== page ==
Opinion: a slowdown in clearing up the neo-Nazi NSU′s crimes | Opinion | DW | 04.11.2016
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Opinion: a slowdown in clearing up the neo-Nazi NSU's crimes

Five years since the exposure of the right-wing terrorist group, many questions remain unanswered. This situation is unlikely to change.

Angela Merkel made big promises to the families of the NSU victims: "We will do everything possible to solve these murders, uncover the accomplices and organizers and bring all the offenders to justice.  All responsible authorities at both state and federal level are working intensely to this end." The chancellor said these words at a memorial service for NSU victims in Berlin in February 2012.

Made three months after the National Socialist Underground (NSU) was uncovered, this statement raised great hopes - also for people other than family members of the 10 victims. But there has been overwhelming disappointment. This is mainly due to the course taken by the ongoing legal proceedings against the NSU.

Beate Zschäpe's sentencing remains unclear

The criminal proceedings in the Higher Regional Court of Munich have been going on for the last three and a half years. The main accused, Beate Zschäpe, will perhaps be sentenced to life imprisonment sometime next year. But things may turn out quite differently, as based on current information there is little evidence of her direct involvement in the series of murders. It is therefore quite possible that she may receive a lesser sentence. For the victims' families this may come as another blow, after the terrible loss of their loved ones. On a human level, such feelings are all too understandable. But, of course, they cannot be taken into consideration where due process is concerned.

But the criminal proceedings are problematic from another perspective: this may sound paradoxical, but despite the unprecedented scale of this criminality, the core of the trial has been too narrowly construed. This is primarily due to the federal prosecutor, who has stuck stubbornly to the proposition that there was a terror-trio: Beate Zschäpe, Uwe Mundlos, Uwe Böhnhardt. It is clear that these three made up the core of the NSU. But they could only have remained undiscovered, while launching attacks from the underground for 14 years, with the help of many supporters. Four of these supporters are sitting in the dock in Munich with Zschäpe.

In this way, the federal prosecutor is visibly demonstrating that there must have been a network of people surrounding the NSU. But according to the joint plaintiffs, the network was much larger. And it is impossible now to have any doubt about this. The reason for this is that for far too long there were far too many dubious characters from the right-wing extremist scene and the security services in the personal sphere of the three NSU founders. Several of these people are part of the NSU trial or have appeared as witnesses before one of the numerous parliamentary investigation committees.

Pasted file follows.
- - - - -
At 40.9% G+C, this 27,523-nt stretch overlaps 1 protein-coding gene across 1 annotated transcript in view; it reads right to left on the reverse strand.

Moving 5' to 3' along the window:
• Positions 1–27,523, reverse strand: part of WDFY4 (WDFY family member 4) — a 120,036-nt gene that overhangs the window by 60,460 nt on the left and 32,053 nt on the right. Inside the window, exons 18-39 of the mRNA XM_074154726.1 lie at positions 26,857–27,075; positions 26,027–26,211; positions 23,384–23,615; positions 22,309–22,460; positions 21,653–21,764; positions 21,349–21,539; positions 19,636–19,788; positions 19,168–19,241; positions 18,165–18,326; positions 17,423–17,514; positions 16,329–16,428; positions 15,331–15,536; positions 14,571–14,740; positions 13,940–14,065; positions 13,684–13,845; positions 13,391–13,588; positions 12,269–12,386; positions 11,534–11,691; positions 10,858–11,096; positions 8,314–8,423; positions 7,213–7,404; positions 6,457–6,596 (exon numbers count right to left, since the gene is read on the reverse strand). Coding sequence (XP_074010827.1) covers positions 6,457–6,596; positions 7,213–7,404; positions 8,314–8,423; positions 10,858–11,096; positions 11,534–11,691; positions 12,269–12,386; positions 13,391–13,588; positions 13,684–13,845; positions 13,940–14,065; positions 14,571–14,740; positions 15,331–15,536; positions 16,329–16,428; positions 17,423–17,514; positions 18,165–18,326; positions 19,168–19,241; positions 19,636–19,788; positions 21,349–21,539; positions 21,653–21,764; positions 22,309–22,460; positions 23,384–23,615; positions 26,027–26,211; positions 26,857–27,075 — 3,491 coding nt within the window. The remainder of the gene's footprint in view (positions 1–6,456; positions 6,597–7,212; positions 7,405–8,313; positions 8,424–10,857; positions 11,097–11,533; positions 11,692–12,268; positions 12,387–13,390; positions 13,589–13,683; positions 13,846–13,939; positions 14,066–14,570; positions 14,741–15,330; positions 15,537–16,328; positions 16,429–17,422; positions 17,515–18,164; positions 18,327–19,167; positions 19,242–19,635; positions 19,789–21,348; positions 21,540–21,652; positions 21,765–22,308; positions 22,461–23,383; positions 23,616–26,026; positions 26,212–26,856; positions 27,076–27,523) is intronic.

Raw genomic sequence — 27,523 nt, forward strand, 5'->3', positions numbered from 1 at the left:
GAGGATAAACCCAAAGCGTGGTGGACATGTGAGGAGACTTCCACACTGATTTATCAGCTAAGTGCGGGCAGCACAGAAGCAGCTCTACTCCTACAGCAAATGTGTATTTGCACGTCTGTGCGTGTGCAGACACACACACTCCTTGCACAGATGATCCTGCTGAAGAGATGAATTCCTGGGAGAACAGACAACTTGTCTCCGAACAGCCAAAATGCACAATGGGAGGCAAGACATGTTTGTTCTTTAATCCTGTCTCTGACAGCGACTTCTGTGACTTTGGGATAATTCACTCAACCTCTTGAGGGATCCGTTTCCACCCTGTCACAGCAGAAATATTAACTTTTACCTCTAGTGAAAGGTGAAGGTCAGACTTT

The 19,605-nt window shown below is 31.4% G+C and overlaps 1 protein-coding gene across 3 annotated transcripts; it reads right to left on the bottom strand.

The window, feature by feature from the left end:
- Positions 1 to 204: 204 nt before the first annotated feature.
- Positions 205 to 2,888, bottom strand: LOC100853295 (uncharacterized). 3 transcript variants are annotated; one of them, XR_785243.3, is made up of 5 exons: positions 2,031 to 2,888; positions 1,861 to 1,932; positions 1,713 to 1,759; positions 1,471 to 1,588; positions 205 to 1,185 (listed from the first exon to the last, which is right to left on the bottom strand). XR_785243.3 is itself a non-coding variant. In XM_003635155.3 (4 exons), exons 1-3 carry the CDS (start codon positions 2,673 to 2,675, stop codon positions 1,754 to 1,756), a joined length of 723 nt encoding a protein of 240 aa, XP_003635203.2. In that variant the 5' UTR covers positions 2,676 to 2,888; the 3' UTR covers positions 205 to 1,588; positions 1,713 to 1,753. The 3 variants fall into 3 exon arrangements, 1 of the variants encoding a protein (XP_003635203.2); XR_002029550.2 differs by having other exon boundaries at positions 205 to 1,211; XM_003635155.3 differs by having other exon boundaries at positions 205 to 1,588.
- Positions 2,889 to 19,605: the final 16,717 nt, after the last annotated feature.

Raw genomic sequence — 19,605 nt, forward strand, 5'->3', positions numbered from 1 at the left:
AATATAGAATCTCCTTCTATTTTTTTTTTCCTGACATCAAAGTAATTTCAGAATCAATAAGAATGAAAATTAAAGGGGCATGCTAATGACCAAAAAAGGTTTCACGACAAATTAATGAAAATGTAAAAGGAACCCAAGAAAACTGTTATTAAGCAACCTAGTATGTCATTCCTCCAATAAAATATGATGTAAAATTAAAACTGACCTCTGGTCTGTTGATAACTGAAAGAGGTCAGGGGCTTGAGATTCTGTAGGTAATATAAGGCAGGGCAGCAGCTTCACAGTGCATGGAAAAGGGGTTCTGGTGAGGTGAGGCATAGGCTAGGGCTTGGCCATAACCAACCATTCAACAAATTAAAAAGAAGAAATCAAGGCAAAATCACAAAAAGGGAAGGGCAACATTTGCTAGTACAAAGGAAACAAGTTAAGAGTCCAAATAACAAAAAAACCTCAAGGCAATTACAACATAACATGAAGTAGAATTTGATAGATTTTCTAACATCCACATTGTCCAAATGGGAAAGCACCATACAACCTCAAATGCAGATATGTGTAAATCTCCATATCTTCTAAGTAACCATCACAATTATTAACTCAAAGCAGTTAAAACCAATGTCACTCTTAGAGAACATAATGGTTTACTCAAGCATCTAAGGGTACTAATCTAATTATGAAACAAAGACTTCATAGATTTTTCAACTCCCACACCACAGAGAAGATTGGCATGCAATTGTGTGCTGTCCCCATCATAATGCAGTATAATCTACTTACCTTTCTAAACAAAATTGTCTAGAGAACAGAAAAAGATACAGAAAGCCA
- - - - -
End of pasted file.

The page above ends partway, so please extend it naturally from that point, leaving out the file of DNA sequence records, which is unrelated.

Were there people in positions of public authority who knew about the NSU?

Some of them might have had trouble explaining themselves, if files that contained possibly incriminating material had been opened and introduced into the criminal proceedings. But motions to take evidence that were aimed at this were consistently rejected by the criminal division, which gave the federal prosecutor's office reason to quietly rejoice every time it happened. The joint plaintiffs on the other hand felt confirmed in their conviction that this was a way of covering up defects within the German security authorities or even criminal entanglement with the NSU by some of their employees. This is an insinuation that cannot be proven, but it is a understandable one, given the stonewalling tactics of the political actors.

And this is where Merkel's promise to do everything to solve these murders comes into play again: if it is really true, that "all the responsible authorities at both state and federal level will be working intensely to this end," then they should finally disclose all information regarding the NSU. What is preventing the chancellor from making this issue top priority - particularly at a time when security authorities themselves suspect the emergence of new right-wing terrorist groups?

"For it also about doing everything possible to uphold the rule of law and prevent something like this from ever occurring again." This quote also comes from Angela Merkel's speech at the memorial service for the victims of the NSU.

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